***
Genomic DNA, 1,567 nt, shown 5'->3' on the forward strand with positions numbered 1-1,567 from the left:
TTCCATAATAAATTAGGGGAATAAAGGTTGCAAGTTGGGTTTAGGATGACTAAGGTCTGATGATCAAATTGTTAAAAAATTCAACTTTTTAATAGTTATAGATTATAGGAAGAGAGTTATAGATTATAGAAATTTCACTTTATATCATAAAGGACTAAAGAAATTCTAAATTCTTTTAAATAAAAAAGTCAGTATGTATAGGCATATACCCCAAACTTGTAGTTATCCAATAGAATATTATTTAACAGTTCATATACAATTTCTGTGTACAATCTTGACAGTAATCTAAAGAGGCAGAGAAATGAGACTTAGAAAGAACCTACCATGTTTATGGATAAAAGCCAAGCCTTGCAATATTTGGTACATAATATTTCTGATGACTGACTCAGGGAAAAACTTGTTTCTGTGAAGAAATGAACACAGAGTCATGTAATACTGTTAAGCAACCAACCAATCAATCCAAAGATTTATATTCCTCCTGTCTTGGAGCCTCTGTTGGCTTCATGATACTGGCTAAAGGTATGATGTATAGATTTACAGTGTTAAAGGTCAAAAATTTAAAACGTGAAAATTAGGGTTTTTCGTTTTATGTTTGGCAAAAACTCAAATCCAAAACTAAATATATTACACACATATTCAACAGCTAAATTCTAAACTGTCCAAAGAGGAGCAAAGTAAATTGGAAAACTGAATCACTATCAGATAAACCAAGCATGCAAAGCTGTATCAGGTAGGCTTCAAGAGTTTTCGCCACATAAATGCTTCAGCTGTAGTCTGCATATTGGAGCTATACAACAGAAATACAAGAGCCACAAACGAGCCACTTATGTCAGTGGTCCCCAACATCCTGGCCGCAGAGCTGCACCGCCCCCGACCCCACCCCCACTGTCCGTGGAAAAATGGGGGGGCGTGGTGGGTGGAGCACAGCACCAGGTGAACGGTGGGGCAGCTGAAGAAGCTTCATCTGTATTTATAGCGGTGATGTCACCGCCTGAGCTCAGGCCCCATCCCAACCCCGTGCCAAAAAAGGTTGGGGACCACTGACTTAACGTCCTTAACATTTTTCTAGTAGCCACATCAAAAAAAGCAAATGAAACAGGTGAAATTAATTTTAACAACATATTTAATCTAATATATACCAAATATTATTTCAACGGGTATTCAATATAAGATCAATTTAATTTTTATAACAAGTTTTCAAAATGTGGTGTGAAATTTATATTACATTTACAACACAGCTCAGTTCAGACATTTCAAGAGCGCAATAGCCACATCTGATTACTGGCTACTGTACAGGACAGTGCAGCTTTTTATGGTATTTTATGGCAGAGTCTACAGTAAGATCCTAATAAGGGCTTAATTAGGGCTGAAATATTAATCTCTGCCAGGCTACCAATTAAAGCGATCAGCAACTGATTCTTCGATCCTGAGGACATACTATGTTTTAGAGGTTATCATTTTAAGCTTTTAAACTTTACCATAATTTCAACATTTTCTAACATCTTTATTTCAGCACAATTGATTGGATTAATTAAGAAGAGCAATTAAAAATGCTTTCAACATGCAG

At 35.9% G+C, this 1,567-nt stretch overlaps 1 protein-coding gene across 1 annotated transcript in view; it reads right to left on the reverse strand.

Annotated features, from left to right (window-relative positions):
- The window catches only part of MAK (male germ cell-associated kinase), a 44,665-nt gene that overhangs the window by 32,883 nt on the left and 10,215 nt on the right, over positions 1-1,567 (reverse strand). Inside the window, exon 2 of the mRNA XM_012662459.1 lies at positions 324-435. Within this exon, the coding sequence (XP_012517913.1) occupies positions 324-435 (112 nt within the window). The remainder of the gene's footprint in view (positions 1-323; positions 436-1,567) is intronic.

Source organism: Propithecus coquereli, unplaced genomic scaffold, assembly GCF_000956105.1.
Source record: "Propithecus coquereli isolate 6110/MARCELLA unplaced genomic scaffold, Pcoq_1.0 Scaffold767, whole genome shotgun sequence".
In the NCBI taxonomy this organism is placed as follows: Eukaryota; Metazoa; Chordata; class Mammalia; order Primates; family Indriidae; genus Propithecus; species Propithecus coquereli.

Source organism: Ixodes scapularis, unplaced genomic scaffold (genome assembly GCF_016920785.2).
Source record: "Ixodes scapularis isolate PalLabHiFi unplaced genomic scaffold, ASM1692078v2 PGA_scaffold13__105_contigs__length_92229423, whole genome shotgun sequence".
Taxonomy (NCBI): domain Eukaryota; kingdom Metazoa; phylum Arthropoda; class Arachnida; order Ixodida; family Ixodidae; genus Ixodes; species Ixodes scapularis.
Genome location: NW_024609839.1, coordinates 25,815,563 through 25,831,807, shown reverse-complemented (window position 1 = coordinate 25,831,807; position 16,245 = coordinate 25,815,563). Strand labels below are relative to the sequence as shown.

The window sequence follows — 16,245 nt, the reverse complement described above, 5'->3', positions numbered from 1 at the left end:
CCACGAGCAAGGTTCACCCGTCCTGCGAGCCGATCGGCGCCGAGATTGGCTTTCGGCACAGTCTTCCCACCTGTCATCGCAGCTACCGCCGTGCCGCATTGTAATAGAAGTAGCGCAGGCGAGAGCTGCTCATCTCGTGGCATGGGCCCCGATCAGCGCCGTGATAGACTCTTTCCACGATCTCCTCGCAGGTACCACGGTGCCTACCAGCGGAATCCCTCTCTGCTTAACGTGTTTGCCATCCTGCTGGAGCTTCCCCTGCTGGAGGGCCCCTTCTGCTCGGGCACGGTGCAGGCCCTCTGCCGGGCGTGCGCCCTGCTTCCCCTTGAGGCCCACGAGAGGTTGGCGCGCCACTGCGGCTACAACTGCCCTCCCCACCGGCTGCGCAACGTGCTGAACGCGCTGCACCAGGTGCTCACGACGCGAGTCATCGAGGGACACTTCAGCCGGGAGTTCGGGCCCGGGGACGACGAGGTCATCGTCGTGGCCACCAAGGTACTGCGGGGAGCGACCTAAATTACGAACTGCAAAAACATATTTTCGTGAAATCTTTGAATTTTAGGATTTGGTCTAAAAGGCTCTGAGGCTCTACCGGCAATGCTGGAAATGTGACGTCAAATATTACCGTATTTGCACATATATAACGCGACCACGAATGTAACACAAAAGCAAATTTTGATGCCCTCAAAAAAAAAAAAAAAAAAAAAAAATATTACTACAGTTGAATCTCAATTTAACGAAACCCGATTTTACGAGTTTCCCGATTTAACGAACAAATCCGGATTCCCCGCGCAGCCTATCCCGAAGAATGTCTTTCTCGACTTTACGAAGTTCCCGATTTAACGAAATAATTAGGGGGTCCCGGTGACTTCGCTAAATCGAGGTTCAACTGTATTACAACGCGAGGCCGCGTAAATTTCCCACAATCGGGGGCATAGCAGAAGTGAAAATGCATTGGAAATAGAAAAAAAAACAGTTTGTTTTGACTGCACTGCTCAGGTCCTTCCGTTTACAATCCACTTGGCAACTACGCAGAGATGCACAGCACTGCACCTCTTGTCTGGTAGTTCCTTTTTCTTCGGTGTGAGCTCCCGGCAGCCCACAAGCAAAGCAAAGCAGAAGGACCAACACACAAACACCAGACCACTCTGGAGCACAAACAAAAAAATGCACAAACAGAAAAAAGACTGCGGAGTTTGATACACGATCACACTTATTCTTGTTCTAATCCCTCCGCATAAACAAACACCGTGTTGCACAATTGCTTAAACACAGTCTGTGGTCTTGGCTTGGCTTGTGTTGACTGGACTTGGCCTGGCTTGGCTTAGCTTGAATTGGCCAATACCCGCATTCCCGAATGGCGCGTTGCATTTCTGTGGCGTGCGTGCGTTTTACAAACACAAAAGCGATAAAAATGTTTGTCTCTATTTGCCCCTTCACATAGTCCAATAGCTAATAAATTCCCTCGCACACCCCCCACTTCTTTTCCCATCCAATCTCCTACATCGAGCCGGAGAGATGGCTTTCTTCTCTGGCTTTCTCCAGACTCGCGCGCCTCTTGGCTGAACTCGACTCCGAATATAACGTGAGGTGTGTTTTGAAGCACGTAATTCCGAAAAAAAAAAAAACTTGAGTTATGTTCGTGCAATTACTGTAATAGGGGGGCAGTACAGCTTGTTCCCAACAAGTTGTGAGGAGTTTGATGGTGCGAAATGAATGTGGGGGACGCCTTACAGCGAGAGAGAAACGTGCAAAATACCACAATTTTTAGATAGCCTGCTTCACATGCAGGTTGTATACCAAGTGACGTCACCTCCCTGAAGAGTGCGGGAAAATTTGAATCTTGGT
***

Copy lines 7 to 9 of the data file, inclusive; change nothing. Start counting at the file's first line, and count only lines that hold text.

Source record: "Propithecus coquereli isolate 6110/MARCELLA unplaced genomic scaffold, Pcoq_1.0 Scaffold767, whole genome shotgun sequence".
In the NCBI taxonomy this organism is placed as follows: Eukaryota; Metazoa; Chordata; class Mammalia; order Primates; family Indriidae; genus Propithecus; species Propithecus coquereli.

Source organism: Ixodes scapularis, unplaced genomic scaffold (genome assembly GCF_016920785.2).